U.S. homebuilders' confidence in the housing market declined sharply this month as the severe weather battering much of the nation keeps many would-be buyers at home.
Lenders repossessed fewer U.S. homes in January, bringing the number of completed foreclosures down to the lowest level in more than six years.
U.S. sales of new homes fell in December for a second consecutive month but even with the pause at the end of the year, sales for all of 2013 climbed to the highest level in five years.
U.S. homebuilders lost a little confidence in the housing market this month but remain generally upbeat ahead of the spring home-selling season.
Lowe's third-quarter net income increased 26 percent and the home-improvement retailer raised its outlook for the year as it gets a lift from the housing market's ongoing recovery.
The number of U.S. homes set on the path to foreclosure slid to a seven-year low in the third quarter, reflecting a gradually improving housing market and fewer homeowners falling behind on mortgage payments.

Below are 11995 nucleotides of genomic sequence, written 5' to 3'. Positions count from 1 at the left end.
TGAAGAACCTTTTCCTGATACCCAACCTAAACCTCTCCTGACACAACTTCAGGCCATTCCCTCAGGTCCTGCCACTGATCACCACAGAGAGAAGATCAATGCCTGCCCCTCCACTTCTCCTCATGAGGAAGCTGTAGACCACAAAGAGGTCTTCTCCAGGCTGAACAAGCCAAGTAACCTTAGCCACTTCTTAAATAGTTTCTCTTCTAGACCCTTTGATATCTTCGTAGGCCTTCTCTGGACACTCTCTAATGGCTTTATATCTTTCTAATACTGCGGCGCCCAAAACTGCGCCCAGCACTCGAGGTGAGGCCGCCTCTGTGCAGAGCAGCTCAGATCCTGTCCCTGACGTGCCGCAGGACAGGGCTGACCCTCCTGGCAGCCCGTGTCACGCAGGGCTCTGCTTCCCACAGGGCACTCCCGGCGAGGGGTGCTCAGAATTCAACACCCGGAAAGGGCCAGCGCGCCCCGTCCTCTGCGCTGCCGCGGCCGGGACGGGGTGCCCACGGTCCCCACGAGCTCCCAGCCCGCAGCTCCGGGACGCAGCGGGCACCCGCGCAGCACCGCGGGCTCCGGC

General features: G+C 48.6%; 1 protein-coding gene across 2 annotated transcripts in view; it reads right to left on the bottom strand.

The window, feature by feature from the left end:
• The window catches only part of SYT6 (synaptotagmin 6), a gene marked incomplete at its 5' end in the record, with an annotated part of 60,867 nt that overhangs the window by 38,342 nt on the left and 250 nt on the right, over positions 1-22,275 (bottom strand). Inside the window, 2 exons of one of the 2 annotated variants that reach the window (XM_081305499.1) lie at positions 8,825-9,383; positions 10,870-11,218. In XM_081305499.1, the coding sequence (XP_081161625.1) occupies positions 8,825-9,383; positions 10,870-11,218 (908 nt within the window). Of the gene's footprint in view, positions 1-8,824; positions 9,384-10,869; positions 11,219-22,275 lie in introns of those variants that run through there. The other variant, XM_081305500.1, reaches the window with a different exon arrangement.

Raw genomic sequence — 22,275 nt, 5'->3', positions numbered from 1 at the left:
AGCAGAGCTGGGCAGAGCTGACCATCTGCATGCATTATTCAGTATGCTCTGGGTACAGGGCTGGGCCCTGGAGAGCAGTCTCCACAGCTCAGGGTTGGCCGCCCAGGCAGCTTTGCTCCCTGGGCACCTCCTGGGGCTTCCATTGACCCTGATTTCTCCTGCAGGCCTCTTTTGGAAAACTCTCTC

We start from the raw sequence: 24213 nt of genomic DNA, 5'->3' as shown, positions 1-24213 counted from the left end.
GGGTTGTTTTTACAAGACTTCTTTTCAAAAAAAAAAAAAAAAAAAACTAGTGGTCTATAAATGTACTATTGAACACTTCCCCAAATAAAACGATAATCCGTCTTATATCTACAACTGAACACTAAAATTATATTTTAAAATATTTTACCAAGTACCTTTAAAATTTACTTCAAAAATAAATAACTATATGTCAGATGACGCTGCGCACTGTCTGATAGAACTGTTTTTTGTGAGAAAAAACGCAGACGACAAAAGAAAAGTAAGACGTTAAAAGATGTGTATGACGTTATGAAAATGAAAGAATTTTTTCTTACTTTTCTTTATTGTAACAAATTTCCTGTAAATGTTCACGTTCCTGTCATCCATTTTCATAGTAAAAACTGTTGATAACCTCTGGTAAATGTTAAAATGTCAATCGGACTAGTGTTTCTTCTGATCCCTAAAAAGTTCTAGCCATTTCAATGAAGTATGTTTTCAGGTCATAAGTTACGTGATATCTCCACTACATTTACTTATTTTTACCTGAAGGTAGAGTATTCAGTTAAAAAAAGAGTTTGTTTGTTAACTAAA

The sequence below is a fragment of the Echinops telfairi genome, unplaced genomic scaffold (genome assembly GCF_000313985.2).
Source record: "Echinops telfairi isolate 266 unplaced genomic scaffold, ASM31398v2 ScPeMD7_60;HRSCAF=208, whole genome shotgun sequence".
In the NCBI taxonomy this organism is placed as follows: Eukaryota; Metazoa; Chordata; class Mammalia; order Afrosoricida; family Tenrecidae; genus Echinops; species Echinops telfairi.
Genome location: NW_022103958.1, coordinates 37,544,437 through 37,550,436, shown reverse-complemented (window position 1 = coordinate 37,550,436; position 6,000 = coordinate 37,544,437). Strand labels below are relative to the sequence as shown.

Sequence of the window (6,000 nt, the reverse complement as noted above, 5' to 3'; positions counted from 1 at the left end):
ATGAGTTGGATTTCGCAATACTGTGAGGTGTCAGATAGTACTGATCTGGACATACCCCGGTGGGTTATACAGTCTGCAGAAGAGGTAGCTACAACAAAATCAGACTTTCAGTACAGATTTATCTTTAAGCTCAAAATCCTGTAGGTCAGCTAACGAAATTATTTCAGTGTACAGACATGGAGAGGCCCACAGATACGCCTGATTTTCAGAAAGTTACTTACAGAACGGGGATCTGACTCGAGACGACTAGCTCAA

When mortgage rates began climbing in May from rock-bottom lows, Kevin Williams worried he might miss out on an opportunity.
U.S. builders started work in August on the most single-family homes in six months and requested permits to build even more in future months. The figures suggest housing remains a driver of economic growth despite higher mortgage rates.
U.S. home prices jumped 12.4 percent in July from a year earlier, reflecting a housing market that's increasingly favoring sellers amid a tight supply of available homes for sale.
Americans cut back sharply in July on their purchases of new homes, a sign that higher mortgage rates may weigh on the housing recovery.
Sales of existing homes in Wisconsin increased 17.3 percent from July 2012 to July 2013.
Buoyed by an improving housing market, President Barack Obama on Tuesday proposed a broad overhaul of the nation's mortgage finance system, including winding down government-backed Fannie Mae and Freddie Mac. He declared that taxpayers should never again be left "holding the bag" for the mortgage giants' bad bets.
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